“How could I ever forgive him/her/myself for that?”
Whatever “that” is can run the gamut, from a simple act of rudeness to blatant abuse, but the question of how to forgive is a common one we hear from our coaching clients, Jody Michael, CEO and founder of Jody Michael Associates, says.
When you feel mistreated, wronged or hurt by someone, it’s difficult to forgive. When that “someone” is yourself, it can be even harder.
“Blaming — whether yourself or others — puts you in the passenger seat, playing the role of victim,” Jody explains. “Others do unto you; you suffer. Life happens; you go along for the ride.
“By contrast, forgiving is empowering,” she says. “You begin to operate from a position of strength rather than vulnerability.”
Forgiving is a gift.
It breaks the cycle of negative energy that can hold you back from fulfilling careers, relationships and lives. It also reaps these benefits:
- Healing — It’s impossible to move forward while ruminating over the past. When you forgive, you move the past where it belongs: in the past. It’s not that you forget, it’s that you’re not stuck there anymore. Forgiveness can be both cause and effect, Jody explains. “Once you begin to heal, you can forgive. And once you forgive, you continue to heal.”
- Freedom — Resentment is a heavy burden to carry. There is an undeniable freedom in letting go of anger. (We invite you to read more about The Freedom of Forgiveness in this very personal story by Jody, published in the Huffington Post.)
- Self-Confidence — Whatever mistakes you made, whatever feelings of hurt, pain or sadness you felt, you survived. Resilience builds strength, compassion and confidence. When you forgive, you distance yourself from the influence of the person that hurt you. The challenge doesn’t define you; your resilience does.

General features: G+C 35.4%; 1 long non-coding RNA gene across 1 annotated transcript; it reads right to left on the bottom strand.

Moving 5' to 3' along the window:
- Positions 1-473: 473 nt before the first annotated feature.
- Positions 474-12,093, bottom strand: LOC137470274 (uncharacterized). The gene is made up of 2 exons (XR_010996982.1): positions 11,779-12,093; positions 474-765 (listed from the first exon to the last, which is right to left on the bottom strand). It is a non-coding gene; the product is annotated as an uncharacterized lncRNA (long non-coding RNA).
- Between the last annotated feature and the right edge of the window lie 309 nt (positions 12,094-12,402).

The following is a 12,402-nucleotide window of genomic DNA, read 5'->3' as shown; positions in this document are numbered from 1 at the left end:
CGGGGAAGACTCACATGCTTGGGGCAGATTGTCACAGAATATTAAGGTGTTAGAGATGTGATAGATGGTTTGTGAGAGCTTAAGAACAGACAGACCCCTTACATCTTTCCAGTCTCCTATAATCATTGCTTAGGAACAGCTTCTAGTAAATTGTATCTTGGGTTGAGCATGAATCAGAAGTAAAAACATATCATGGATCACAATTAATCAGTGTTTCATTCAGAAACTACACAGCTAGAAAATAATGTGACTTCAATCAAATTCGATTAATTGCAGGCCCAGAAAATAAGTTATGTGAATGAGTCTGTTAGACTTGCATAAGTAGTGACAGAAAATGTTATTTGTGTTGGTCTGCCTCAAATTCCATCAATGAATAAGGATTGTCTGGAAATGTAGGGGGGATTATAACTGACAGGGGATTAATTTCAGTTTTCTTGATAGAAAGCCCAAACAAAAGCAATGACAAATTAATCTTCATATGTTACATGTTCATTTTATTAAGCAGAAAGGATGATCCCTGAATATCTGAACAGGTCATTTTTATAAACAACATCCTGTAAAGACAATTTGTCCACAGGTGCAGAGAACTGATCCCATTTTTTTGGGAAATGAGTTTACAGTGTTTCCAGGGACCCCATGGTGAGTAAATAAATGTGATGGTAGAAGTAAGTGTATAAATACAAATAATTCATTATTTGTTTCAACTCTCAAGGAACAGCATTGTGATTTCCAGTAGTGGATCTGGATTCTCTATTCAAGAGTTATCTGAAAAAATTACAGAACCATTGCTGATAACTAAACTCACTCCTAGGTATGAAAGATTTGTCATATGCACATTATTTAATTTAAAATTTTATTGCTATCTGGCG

Learning to Forgive Yourself and Others
“Learning to forgive is a skill, and, like any other, the more you practice, the more natural it becomes,” according to Jody.
Forgiving isn’t so much an act as it is a process, she explains.
It begins with an understanding that you are not forgetting — nor are you condoning aggressive, offensive or abusive behavior. Rather, you choose to acknowledge and accept what happened — because it did — and to move on.
You may need time to process, but processing differs from ruminating. You may learn valuable lessons, about yourself, about others and about your values. You may choose to wait if you deem this to be too soon to forgive.
The most important step is to shift your mindset away from the role of victim. Regardless of the circumstances, you always remain in control over your thoughts and moods.
In the words of Viktor Frankl, “Between stimulus and response there is a space. In that space is our power to choose our response. In our response lies our growth and our freedom.”
In that space, there is also opportunity for forgiveness.